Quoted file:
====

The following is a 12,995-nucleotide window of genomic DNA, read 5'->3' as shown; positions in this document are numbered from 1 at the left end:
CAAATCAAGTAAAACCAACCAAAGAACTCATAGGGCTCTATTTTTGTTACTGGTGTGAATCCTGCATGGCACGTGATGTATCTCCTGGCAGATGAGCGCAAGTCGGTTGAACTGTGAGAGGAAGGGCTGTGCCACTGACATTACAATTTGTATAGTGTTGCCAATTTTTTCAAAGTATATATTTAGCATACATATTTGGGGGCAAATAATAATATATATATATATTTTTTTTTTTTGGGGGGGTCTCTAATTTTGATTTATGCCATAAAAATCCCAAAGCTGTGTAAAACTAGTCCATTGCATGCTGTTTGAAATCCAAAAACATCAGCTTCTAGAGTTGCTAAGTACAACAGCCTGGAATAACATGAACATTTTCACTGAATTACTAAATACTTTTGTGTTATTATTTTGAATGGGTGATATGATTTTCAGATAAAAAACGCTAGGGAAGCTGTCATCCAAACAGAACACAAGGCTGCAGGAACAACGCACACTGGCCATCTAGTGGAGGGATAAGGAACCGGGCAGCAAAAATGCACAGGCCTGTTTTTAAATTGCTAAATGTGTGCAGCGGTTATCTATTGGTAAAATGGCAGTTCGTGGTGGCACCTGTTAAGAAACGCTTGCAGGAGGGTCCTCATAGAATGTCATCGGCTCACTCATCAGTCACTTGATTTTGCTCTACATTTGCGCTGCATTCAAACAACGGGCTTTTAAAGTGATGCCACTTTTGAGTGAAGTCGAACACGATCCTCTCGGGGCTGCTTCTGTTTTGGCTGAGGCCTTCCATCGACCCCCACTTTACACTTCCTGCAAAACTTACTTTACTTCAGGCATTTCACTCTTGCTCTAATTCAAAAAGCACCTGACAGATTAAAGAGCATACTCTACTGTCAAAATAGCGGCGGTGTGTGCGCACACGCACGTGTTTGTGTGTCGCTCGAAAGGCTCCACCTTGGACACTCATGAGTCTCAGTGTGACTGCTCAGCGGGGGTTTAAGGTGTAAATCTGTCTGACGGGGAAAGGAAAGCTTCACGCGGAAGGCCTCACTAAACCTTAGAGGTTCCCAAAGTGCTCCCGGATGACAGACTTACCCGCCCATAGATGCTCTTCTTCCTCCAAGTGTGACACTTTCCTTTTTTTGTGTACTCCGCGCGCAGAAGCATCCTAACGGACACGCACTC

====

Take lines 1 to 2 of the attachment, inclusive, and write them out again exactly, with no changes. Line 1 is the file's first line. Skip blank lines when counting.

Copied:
The following is a 12,995-nucleotide window of genomic DNA, read 5'->3' as shown; positions in this document are numbered from 1 at the left end:
CAAATCAAGTAAAACCAACCAAAGAACTCATAGGGCTCTATTTTTGTTACTGGTGTGAATCCTGCATGGCACGTGATGTATCTCCTGGCAGATGAGCGCAAGTCGGTTGAACTGTGAGAGGAAGGGCTGTGCCACTGACATTACAATTTGTATAGTGTTGCCAATTTTTTCAAAGTATATATTTAGCATACATATTTGGGGGCAAATAATAATATATATATATATTTTTTTTTTTTGGGGGGGTCTCTAATTTTGATTTATGCCATAAAAATCCCAAAGCTGTGTAAAACTAGTCCATTGCATGCTGTTTGAAATCCAAAAACATCAGCTTCTAGAGTTGCTAAGTACAACAGCCTGGAATAACATGAACATTTTCACTGAATTACTAAATACTTTTGTGTTATTATTTTGAATGGGTGATATGATTTTCAGATAAAAAACGCTAGGGAAGCTGTCATCCAAACAGAACACAAGGCTGCAGGAACAACGCACACTGGCCATCTAGTGGAGGGATAAGGAACCGGGCAGCAAAAATGCACAGGCCTGTTTTTAAATTGCTAAATGTGTGCAGCGGTTATCTATTGGTAAAATGGCAGTTCGTGGTGGCACCTGTTAAGAAACGCTTGCAGGAGGGTCCTCATAGAATGTCATCGGCTCACTCATCAGTCACTTGATTTTGCTCTACATTTGCGCTGCATTCAAACAACGGGCTTTTAAAGTGATGCCACTTTTGAGTGAAGTCGAACACGATCCTCTCGGGGCTGCTTCTGTTTTGGCTGAGGCCTTCCATCGACCCCCACTTTACACTTCCTGCAAAACTTACTTTACTTCAGGCATTTCACTCTTGCTCTAATTCAAAAAGCACCTGACAGATTAAAGAGCATACTCTACTGTCAAAATAGCGGCGGTGTGTGCGCACACGCACGTGTTTGTGTGTCGCTCGAAAGGCTCCACCTTGGACACTCATGAGTCTCAGTGTGACTGCTCAGCGGGGGTTTAAGGTGTAAATCTGTCTGACGGGGAAAGGAAAGCTTCACGCGGAAGGCCTCACTAAACCTTAGAGGTTCCCAAAGTGCTCCCGGATGACAGACTTACCCGCCCATAGATGCTCTTCTTCCTCCAAGTGTGACACTTTCCTTTTTTTGTGTACTCCGCGCGCAGAAGCATCCTAACGGACACGCACTC